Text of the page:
Humber’s Anabelle Berry knows that body image is a complicated issue, perhaps nowhere more than in the LGBTQ+ community.
“Non-binary people are very much pressured to be physically androgynous, small chest, no curves, and so on,” Berry said. “Larger women are expected to be more masculine, smaller men are expected to be more feminine.”
Gay and bisexual men report lower body appreciation than straight men, according to research by professors from the University of the West of England in the U.K. and Maastricht University in the Netherlands.
Other research reported in the Archives of Sexual Behavior showed men from sexual minorities may be more likely to internalize an “ideal” appearance centred on looking slim, fit and athletic.
Erica Jane, who attended York University in Toronto, is part of the LGBTQ+ community, said body image should be talked about more.
“I think we should be talking more about how we all have different bodies, and they’re beautiful,” Jane said.
Humber had its own discussion on body positivity and image with the “Q-talks” held on Nov. 24.
The Humber Q-talks are hosted on Zoom every Wednesday at 12:30 p.m., and have a variety of different talking points that centre on the LGBTQ+ community on campus.
Matthew Travill, of the Humber LGBTQ+ resource centre and a coordinator of the Q-talks, said fostering a sense of community for LGBTQ+ folks is a primary goal with these discussions.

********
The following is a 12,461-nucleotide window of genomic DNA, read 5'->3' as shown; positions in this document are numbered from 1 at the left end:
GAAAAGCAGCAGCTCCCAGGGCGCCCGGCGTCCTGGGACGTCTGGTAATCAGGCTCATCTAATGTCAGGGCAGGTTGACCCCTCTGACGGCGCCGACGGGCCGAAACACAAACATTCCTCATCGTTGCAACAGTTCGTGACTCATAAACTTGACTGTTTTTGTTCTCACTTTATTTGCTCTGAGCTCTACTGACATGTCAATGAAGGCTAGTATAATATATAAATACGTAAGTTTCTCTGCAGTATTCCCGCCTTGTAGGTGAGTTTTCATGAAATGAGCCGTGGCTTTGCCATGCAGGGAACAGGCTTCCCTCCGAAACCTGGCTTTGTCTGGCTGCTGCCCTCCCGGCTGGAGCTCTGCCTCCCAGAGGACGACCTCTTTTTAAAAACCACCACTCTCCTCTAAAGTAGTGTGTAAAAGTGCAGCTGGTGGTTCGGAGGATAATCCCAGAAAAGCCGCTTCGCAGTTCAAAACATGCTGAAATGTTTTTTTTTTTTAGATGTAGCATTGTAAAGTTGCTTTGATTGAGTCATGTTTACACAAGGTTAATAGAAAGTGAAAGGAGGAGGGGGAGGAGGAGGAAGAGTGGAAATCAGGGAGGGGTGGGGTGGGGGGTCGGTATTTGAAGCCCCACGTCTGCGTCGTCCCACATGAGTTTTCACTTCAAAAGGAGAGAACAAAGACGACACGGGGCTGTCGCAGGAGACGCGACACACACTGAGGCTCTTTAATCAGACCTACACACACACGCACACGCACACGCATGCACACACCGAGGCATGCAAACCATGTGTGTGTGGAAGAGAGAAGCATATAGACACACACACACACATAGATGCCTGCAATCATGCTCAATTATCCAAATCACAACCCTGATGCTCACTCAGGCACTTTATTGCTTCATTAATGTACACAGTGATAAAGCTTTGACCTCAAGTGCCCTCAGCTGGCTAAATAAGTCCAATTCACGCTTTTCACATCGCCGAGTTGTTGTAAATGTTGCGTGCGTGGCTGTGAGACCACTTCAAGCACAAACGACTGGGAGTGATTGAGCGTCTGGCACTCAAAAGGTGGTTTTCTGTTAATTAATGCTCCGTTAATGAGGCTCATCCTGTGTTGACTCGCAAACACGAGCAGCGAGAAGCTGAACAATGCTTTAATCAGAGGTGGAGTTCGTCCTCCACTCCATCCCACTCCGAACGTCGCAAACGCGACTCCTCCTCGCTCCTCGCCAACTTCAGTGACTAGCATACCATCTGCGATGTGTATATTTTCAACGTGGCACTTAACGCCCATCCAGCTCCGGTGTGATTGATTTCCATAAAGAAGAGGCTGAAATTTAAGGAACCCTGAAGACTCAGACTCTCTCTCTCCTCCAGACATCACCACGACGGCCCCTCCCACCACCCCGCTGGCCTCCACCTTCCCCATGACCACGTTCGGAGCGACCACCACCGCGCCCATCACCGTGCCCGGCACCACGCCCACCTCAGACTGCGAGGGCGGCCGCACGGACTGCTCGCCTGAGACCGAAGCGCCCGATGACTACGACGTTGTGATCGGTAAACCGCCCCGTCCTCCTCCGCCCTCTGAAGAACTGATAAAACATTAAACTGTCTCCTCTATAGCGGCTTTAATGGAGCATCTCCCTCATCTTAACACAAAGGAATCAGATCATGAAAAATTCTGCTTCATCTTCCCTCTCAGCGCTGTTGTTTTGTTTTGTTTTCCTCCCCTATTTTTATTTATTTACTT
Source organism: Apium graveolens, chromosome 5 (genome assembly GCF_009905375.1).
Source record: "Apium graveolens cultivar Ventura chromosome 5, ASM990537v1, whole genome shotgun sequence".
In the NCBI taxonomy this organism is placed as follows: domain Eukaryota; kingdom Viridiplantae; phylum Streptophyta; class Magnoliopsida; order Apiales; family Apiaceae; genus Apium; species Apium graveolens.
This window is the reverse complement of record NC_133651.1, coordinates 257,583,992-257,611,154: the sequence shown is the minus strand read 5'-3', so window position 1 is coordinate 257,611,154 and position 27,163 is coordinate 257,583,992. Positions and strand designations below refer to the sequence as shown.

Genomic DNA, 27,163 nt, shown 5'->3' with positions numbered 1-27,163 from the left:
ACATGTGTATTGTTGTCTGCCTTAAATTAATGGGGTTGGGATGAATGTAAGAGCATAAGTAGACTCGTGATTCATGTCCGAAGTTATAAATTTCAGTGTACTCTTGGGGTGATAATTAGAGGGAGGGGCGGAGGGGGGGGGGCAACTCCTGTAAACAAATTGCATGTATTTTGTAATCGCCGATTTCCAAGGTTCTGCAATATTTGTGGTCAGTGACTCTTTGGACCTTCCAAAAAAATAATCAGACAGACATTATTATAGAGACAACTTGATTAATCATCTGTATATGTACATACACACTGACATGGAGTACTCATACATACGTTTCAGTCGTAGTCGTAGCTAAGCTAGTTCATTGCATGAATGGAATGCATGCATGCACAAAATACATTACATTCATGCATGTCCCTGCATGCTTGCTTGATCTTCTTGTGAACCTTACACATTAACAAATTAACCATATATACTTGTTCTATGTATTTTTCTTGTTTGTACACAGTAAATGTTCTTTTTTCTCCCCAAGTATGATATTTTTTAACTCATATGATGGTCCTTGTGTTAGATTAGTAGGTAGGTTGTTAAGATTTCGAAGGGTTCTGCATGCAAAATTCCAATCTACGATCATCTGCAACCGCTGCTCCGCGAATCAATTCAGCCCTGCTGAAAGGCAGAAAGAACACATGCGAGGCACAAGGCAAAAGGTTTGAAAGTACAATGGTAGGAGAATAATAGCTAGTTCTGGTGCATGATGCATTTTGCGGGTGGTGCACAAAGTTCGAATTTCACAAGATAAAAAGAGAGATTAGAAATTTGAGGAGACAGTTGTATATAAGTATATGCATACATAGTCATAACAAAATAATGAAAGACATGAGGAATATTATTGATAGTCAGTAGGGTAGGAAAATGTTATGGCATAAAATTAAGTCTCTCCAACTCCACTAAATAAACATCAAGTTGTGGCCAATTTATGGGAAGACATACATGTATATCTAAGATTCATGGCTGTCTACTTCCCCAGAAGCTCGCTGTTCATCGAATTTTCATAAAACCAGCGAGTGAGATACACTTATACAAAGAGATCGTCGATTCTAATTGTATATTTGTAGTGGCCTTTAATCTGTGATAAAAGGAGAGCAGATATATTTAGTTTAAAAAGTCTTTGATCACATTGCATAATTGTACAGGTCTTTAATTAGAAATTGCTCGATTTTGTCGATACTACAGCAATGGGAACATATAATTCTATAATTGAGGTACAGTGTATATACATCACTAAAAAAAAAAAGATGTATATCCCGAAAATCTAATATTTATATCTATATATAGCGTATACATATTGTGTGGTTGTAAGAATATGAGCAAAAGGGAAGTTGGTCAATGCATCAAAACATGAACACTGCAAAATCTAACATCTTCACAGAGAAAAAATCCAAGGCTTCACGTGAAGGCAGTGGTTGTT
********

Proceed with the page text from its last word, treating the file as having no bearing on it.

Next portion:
“The topics for the Q-talks change every semester,” he said. “Allies are welcome to attend the programs and events, but they are not centeed In discussions.”
Jane said she gets more negative comments than positive about her body.
“(I’m) super-tired of having the stud, fem, dyke stuff thrown around because we associate those names with a body image, and what type of clothing they may wear,” Jane said.
Body image concerns can impact more than appearance, affecting mental health and contributing to people experiencing anxiety and depression.
When it comes to advice, Jane said “every day is a day we can slowly work to loving ourselves,” as she too has her own struggles.
To Berry, conventional beauty standards “mean nothing.”
“Just because you might not fit the specific beauty standards that are set doesn’t mean you’re not beautiful,” Berry said.